You guys, did you hear the news? The Waverly Diner has reopened, and it hasn’t been made soulless or horrible. I had a quite enjoyable late breakfast there last weekend with my brother, who was visiting from the Last Frontier. (No, not outer space (that’s the final frontier) Alaska, where I grew up.) I had been worried about the fate of the Waverly, an icon of the West Village, when I heard about the gut renovation and saw the sign dark earlier this winter. But a leisurely feast of silver dollar pancakes and plenty of coffee reassured me that all is well on this corner of 6th Avenue & Waverly Place.
The sign is a colorful beacon in orangish red and kelly green that wraps around the corner facade, with classic curved As and a list of meals served, which would be all of them. So happy to see this corner alight again.
So that concludes my catching up (though I may make a post soon of news & updates). I’m going to venture out tomorrow night if this lingering cough doesn’t get any worse and see what I can see in Queens. Apologies, by the way, to anyone who has emailed me in the last couple of weeks — I’m working to catch up with that, too.
(7th Avenue South btwn Grove & Bleecker Streets)
Casa Oliveira is a swell wine & liquor shop in the West Village. It was a bit of an old home week to stop by there last night, since I used to work nearby and would pop in whenever I needed some booze. I made the trip back, as I have a bunch of cherries at home and, together with the new cherry pitter I picked up at the Brooklyn Kitchen, I’m all ready to make brandied cherries (and maybe cherry ice cream with a hint of brandy as well?), except for an utter lack of brandy at Project Neon headquarters.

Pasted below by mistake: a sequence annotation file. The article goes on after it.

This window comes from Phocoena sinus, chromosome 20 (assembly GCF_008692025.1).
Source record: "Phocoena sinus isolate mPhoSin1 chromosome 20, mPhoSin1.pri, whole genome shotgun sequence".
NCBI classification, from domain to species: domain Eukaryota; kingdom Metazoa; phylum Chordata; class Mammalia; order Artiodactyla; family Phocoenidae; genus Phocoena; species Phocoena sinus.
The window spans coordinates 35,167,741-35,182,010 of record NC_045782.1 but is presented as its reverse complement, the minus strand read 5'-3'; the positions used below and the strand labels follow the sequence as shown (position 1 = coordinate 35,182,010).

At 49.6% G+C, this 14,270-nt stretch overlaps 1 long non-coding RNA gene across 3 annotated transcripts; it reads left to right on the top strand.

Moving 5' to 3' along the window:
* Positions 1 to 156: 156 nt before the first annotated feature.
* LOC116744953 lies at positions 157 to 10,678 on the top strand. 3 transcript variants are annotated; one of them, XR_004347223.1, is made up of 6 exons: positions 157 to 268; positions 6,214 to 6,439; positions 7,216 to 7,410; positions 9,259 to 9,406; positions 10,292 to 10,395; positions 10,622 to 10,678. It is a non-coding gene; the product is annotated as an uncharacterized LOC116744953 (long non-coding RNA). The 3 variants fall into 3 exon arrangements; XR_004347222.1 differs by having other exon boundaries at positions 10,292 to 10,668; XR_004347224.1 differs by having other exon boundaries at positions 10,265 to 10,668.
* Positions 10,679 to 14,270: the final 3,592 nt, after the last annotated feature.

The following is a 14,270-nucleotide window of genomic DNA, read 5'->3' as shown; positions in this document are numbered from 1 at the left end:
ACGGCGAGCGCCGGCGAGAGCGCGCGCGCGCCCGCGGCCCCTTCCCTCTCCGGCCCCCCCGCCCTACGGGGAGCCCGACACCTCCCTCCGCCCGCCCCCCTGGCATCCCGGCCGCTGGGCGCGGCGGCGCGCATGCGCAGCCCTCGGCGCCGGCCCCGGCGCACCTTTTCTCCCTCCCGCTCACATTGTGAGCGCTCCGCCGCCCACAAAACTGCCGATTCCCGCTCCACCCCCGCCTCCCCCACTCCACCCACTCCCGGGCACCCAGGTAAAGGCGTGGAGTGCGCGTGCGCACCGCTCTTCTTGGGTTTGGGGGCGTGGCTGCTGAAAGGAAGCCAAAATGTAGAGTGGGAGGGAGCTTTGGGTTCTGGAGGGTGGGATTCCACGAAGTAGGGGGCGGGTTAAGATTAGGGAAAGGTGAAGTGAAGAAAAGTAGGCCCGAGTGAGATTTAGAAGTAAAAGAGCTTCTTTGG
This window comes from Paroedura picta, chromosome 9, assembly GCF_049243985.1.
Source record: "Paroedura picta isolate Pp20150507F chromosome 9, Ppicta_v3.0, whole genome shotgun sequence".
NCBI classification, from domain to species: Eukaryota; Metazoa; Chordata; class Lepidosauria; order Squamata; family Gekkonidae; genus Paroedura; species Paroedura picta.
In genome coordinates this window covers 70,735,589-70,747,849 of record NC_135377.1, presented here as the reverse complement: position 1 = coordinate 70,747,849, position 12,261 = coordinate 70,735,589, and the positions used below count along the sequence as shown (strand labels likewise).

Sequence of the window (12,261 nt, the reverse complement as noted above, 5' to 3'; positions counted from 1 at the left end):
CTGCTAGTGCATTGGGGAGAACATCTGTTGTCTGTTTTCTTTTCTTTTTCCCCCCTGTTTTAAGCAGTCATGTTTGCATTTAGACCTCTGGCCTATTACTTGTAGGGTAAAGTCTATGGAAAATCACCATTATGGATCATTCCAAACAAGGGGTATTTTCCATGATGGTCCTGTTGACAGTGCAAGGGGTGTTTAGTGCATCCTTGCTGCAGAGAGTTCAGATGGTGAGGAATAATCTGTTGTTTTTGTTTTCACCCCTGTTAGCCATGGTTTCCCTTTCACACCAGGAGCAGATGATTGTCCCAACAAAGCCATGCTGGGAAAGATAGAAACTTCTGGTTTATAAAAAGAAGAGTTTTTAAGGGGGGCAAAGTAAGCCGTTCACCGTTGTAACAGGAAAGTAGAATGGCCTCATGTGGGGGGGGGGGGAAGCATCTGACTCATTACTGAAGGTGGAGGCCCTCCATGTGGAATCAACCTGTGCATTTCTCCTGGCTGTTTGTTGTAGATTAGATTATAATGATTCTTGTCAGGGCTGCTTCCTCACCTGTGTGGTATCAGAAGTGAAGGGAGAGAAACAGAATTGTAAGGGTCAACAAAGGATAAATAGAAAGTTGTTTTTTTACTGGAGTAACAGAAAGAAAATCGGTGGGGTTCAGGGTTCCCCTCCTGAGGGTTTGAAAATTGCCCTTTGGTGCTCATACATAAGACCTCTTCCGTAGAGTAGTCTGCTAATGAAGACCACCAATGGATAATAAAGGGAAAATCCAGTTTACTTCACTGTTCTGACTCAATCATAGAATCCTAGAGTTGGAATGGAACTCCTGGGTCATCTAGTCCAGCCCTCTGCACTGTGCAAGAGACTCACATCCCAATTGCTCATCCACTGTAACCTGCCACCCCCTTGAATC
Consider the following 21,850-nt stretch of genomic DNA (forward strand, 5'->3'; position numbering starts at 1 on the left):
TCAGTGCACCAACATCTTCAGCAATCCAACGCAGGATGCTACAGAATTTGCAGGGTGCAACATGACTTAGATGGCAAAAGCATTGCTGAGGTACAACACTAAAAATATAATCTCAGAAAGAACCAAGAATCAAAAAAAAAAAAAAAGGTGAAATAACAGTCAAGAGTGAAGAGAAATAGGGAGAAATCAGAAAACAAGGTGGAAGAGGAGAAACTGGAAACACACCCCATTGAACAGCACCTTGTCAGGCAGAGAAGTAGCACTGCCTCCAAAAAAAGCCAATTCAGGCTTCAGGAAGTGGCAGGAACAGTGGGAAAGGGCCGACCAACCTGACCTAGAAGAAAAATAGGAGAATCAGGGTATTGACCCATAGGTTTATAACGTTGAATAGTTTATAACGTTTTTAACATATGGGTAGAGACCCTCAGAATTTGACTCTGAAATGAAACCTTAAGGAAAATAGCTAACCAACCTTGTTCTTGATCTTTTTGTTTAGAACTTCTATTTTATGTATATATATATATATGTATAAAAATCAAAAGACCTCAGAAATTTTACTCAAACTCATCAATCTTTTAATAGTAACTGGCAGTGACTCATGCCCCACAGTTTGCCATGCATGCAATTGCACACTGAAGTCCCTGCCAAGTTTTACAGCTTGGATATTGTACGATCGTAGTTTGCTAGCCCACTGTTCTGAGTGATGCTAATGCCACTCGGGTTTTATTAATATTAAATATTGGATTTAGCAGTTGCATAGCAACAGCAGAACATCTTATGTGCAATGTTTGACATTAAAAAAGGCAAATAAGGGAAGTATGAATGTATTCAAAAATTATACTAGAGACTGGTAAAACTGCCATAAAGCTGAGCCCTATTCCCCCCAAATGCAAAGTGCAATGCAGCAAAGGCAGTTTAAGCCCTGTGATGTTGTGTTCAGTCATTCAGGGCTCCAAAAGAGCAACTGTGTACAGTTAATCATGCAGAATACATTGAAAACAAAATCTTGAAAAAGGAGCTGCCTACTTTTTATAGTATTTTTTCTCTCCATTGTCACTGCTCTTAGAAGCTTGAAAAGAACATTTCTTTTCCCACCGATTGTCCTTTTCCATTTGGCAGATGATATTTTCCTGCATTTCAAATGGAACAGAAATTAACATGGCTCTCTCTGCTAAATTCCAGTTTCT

I was so very happy to see the sign not just in working order (last time I was there the Casa Olivera was out), but brighter than ever. I love this sign not only for the animation (“Liquors” alternates with “Fine Wines”), for the sidewalk sign with the great address number (also shown above), but also for the lovely patina of the red and white painted backdrop of the swing sign and the enameled backdrop of the facade sign. So beautiful. I do wish the sidewalk sign had outlined instead of single-stroke letters, but that’s a quibble. The overall effect, especially when the sign is as bright as it was last night, is splendid. (If you can’t see the animation, click the box below.)